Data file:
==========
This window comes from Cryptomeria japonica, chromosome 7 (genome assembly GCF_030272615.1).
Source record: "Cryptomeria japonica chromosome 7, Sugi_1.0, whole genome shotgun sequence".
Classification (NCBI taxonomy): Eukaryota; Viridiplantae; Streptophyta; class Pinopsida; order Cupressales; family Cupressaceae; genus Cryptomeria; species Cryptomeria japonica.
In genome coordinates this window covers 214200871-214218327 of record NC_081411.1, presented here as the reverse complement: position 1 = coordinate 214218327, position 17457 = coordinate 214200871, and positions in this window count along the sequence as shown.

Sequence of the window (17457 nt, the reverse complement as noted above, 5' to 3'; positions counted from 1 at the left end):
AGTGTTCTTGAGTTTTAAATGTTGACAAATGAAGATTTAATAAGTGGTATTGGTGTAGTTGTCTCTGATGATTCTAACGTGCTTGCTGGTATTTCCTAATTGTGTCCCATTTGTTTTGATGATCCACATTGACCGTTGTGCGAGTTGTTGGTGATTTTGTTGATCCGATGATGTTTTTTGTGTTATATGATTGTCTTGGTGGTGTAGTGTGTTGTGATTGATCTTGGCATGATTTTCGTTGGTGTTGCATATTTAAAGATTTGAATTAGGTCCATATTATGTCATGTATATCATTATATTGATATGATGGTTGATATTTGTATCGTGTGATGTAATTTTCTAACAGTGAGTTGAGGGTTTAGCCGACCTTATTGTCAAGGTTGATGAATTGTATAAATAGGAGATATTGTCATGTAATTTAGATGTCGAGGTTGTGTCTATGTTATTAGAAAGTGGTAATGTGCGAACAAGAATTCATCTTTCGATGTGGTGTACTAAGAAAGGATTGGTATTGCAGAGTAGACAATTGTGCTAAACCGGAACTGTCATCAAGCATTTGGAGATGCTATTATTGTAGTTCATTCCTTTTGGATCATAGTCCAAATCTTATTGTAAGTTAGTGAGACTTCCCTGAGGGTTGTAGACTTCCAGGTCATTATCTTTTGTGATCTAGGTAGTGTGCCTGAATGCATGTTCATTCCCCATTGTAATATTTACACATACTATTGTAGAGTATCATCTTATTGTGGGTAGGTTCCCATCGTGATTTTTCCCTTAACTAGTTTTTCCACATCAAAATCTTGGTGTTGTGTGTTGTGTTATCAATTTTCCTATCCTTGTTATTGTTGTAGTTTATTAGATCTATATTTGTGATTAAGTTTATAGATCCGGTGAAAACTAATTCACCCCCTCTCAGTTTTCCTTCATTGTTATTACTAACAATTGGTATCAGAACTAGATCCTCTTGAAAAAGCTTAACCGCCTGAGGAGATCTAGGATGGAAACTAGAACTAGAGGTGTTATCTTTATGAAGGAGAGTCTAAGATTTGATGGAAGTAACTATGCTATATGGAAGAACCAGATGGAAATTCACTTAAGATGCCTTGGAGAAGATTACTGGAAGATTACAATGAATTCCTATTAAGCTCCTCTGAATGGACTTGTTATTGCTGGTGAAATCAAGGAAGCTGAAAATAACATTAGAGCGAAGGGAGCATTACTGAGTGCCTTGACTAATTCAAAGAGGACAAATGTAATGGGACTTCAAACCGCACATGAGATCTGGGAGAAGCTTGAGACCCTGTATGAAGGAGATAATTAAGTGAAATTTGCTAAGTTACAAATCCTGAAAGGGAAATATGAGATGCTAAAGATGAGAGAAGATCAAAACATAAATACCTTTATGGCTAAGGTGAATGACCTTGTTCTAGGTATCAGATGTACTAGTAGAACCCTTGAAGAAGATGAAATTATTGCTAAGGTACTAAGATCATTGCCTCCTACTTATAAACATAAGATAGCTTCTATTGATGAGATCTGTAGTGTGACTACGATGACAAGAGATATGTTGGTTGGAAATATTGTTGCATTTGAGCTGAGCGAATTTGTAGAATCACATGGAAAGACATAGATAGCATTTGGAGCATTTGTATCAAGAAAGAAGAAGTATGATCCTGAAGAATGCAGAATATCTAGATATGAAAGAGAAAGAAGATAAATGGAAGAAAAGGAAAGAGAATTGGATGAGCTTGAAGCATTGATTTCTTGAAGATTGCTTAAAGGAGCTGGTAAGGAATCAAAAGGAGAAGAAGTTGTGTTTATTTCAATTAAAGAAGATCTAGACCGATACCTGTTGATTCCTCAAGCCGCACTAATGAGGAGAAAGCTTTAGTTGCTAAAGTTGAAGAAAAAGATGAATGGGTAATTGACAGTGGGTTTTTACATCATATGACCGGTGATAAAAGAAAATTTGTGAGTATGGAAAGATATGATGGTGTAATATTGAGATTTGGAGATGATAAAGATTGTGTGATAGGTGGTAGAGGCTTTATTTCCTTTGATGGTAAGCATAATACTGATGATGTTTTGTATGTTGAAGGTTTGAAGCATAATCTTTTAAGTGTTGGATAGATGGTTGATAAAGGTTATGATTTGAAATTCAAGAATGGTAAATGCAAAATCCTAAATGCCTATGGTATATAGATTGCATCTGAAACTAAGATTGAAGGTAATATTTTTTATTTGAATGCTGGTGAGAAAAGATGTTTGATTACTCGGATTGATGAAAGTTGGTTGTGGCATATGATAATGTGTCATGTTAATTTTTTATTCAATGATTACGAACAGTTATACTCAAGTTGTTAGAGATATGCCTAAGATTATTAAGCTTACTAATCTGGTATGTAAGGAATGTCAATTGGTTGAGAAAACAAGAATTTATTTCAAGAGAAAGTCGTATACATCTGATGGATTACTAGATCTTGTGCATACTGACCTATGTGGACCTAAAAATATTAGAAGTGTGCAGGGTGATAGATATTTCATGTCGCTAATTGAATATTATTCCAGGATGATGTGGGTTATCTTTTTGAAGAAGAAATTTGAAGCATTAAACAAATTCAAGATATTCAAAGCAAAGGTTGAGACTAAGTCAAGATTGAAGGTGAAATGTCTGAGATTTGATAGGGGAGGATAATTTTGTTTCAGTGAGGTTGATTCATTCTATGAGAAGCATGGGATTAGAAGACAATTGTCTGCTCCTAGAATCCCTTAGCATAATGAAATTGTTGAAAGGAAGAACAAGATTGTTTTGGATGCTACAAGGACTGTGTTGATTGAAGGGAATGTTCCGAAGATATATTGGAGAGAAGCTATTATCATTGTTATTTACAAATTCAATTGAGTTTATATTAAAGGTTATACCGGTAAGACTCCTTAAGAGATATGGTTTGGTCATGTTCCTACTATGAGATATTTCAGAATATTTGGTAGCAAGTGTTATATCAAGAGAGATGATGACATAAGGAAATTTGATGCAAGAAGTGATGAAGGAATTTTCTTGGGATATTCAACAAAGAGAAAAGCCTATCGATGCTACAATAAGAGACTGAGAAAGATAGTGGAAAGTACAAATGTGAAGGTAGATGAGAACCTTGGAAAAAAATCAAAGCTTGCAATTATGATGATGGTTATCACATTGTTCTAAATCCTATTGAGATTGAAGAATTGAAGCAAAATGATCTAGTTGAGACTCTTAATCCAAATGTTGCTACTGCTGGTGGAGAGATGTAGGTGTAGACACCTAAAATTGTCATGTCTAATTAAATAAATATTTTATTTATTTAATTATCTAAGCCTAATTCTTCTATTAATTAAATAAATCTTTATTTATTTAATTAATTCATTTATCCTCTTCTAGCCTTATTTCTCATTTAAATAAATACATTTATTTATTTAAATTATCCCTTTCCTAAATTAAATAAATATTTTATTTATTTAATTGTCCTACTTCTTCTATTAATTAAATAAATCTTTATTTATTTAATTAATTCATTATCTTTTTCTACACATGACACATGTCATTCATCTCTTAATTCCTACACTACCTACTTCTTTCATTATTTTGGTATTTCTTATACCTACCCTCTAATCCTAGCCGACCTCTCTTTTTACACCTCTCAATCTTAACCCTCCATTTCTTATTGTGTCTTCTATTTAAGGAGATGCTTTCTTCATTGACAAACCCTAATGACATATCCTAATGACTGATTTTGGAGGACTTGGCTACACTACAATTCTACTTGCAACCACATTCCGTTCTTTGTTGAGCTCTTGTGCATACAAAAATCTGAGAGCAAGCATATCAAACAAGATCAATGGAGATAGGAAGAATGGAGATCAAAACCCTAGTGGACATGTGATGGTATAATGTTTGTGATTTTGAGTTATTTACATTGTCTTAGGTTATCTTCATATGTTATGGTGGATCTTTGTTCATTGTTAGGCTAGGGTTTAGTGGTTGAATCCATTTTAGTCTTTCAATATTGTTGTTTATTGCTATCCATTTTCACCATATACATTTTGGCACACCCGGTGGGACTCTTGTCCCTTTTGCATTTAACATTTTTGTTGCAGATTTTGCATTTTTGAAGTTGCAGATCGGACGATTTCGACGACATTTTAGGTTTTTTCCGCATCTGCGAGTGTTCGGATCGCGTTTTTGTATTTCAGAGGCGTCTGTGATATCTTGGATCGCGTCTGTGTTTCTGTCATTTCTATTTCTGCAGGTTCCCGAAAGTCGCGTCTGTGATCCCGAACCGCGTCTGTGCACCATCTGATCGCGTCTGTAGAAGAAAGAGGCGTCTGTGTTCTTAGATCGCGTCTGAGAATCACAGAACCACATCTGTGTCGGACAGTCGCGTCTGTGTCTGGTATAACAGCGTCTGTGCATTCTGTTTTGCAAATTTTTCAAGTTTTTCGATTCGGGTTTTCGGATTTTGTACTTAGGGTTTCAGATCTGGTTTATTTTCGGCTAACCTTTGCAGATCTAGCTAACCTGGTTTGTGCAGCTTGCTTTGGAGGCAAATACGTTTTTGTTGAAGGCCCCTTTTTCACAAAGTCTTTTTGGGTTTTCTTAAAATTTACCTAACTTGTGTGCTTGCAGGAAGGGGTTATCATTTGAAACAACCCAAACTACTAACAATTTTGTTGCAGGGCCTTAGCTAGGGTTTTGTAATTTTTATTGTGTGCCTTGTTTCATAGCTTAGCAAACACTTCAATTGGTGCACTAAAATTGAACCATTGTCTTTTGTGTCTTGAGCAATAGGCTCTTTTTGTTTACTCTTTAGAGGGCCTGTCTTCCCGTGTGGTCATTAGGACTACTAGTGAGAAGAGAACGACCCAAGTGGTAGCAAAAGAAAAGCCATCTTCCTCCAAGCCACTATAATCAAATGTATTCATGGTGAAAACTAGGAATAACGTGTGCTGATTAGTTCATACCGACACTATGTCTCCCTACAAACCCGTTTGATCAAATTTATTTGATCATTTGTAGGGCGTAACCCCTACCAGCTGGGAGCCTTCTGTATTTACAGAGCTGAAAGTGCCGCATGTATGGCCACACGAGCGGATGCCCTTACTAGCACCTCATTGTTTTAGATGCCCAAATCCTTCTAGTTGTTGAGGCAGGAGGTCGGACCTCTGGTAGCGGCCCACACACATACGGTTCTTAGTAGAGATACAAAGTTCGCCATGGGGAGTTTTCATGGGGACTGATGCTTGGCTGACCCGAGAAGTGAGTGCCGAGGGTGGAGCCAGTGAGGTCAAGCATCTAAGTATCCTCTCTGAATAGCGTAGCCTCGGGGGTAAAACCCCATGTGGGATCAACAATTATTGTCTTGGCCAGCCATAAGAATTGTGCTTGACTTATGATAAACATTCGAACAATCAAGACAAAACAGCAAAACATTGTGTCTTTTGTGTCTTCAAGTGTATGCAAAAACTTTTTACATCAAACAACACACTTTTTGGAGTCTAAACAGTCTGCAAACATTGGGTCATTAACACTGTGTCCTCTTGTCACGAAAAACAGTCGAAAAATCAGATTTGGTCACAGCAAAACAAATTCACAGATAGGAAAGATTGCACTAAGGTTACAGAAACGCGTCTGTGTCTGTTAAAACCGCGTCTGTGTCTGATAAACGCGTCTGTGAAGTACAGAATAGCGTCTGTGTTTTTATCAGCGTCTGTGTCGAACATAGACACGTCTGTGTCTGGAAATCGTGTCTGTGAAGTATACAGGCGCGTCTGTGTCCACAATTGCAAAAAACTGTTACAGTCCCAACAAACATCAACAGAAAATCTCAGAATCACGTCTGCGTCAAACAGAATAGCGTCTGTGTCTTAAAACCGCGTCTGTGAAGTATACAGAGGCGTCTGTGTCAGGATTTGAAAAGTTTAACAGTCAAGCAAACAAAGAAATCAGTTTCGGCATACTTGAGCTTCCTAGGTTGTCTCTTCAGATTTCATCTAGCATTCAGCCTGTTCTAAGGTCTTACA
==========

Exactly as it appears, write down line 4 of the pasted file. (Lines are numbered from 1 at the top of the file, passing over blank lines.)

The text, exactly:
In genome coordinates this window covers 214200871-214218327 of record NC_081411.1, presented here as the reverse complement: position 1 = coordinate 214218327, position 17457 = coordinate 214200871, and positions in this window count along the sequence as shown.